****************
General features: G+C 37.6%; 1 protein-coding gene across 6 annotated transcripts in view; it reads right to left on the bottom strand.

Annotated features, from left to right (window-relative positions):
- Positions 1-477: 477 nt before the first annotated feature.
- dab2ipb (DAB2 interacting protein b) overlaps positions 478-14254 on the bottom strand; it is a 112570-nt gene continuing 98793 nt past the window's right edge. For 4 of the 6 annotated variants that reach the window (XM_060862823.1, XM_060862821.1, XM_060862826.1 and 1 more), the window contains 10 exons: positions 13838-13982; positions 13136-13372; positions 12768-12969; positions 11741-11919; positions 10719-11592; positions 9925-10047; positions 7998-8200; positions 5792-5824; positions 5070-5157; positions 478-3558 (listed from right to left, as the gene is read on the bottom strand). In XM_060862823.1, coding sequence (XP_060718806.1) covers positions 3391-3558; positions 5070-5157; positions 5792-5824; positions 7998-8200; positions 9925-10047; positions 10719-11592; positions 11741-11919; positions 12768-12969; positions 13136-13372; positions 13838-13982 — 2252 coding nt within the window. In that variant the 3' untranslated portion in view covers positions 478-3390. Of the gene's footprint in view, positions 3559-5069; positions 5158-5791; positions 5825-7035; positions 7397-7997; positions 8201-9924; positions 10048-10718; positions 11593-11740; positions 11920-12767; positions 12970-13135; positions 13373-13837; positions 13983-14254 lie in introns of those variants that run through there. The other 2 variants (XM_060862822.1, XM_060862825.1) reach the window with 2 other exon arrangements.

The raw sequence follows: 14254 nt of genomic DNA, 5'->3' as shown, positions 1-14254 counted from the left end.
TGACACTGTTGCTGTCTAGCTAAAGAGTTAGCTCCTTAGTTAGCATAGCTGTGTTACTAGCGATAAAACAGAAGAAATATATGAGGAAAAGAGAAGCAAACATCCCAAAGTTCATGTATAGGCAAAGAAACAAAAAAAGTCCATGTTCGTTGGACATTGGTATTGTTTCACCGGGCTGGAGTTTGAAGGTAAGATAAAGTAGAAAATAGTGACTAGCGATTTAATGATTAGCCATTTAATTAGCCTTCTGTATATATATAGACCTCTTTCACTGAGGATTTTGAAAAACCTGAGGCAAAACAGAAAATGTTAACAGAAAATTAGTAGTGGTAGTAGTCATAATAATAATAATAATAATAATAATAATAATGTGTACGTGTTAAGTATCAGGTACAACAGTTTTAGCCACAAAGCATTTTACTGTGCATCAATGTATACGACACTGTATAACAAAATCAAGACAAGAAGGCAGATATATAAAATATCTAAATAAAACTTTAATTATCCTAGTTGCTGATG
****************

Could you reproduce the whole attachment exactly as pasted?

General features: G+C 37.6%; 1 protein-coding gene across 6 annotated transcripts in view; it reads right to left on the bottom strand.

Annotated features, from left to right (window-relative positions):
- Positions 1-477: 477 nt before the first annotated feature.
- dab2ipb (DAB2 interacting protein b) overlaps positions 478-14254 on the bottom strand; it is a 112570-nt gene continuing 98793 nt past the window's right edge. For 4 of the 6 annotated variants that reach the window (XM_060862823.1, XM_060862821.1, XM_060862826.1 and 1 more), the window contains 10 exons: positions 13838-13982; positions 13136-13372; positions 12768-12969; positions 11741-11919; positions 10719-11592; positions 9925-10047; positions 7998-8200; positions 5792-5824; positions 5070-5157; positions 478-3558 (listed from right to left, as the gene is read on the bottom strand). In XM_060862823.1, coding sequence (XP_060718806.1) covers positions 3391-3558; positions 5070-5157; positions 5792-5824; positions 7998-8200; positions 9925-10047; positions 10719-11592; positions 11741-11919; positions 12768-12969; positions 13136-13372; positions 13838-13982 — 2252 coding nt within the window. In that variant the 3' untranslated portion in view covers positions 478-3390. Of the gene's footprint in view, positions 3559-5069; positions 5158-5791; positions 5825-7035; positions 7397-7997; positions 8201-9924; positions 10048-10718; positions 11593-11740; positions 11920-12767; positions 12970-13135; positions 13373-13837; positions 13983-14254 lie in introns of those variants that run through there. The other 2 variants (XM_060862822.1, XM_060862825.1) reach the window with 2 other exon arrangements.

The raw sequence follows: 14254 nt of genomic DNA, 5'->3' as shown, positions 1-14254 counted from the left end.
TGACACTGTTGCTGTCTAGCTAAAGAGTTAGCTCCTTAGTTAGCATAGCTGTGTTACTAGCGATAAAACAGAAGAAATATATGAGGAAAAGAGAAGCAAACATCCCAAAGTTCATGTATAGGCAAAGAAACAAAAAAAGTCCATGTTCGTTGGACATTGGTATTGTTTCACCGGGCTGGAGTTTGAAGGTAAGATAAAGTAGAAAATAGTGACTAGCGATTTAATGATTAGCCATTTAATTAGCCTTCTGTATATATATAGACCTCTTTCACTGAGGATTTTGAAAAACCTGAGGCAAAACAGAAAATGTTAACAGAAAATTAGTAGTGGTAGTAGTCATAATAATAATAATAATAATAATAATAATAATGTGTACGTGTTAAGTATCAGGTACAACAGTTTTAGCCACAAAGCATTTTACTGTGCATCAATGTATACGACACTGTATAACAAAATCAAGACAAGAAGGCAGATATATAAAATATCTAAATAAAACTTTAATTATCCTAGTTGCTGATG